Aim: Chronic hypotension is not uncommon in uremic patients on regular hemodialysis. This subset of patients often requires multiple operations to maintain their vascular access due to frequent thrombosis and occlusion of the arteriovenous fistula. Our aims was to assess whether surgical intervention with the brachial artery-transposed basilic vein fistula is effective in chronic hypotensive hemodialysis patients. Materials and methods: Fifty-four hemodialysis patients with chronic hypotension were enrolled in this study. Most of them were referred from local hospitals. They were 23 men and 31 women. The brachial artery-transposed basilic vein arteriovenous fistula was performed in a period of 46 months at the teaching hospital. Primary patency was defined as the length of time from the fistula creation until the development of thrombosis or a complication that required operative revision of the fistula. Secondary patency was defined by whether the fistula could be salvaged by revision such that blood flow was maintained. Results: There was no technical failure and none of these patients died due to the surgical operation. The primary patency rate was 89.80% at 1 year, 73.08% at 2 years, and 64.71% at 3 years. The secondary patency rate was 95.92% at 1 year, 84.62% at 2 years, and 76.47% at 3 years. Conclusions: Brachial artery-transposed basilic vein arteriovenous fistula may present good primary alternative vascular access in chronic hypotensive hemodialysis patients.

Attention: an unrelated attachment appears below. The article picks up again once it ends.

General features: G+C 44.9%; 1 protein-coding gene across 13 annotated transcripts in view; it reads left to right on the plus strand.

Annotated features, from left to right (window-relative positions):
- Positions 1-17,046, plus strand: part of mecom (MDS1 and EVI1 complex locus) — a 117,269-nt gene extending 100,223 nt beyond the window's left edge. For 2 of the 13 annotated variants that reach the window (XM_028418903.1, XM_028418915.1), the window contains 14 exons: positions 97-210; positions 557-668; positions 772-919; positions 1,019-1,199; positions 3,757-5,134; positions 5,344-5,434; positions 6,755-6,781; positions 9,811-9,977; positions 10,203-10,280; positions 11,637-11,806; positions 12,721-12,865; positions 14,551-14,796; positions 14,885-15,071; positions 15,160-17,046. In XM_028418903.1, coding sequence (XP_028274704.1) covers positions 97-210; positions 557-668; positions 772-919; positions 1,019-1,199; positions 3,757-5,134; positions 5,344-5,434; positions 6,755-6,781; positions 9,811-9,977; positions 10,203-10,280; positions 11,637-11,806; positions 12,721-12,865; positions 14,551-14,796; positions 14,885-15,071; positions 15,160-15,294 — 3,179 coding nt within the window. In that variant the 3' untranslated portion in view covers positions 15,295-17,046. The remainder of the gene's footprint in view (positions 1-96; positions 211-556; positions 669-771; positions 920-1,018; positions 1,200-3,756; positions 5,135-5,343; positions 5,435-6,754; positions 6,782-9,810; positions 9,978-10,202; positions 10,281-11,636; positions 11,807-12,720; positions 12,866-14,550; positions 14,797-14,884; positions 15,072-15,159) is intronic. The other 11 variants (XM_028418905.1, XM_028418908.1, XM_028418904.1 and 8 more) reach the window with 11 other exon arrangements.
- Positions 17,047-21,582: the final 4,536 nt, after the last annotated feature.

|Number of pages||5|
|Publication status||Published - 2002|
- Arteriovenous fistula
- Hypotension-Transposed basilic vein
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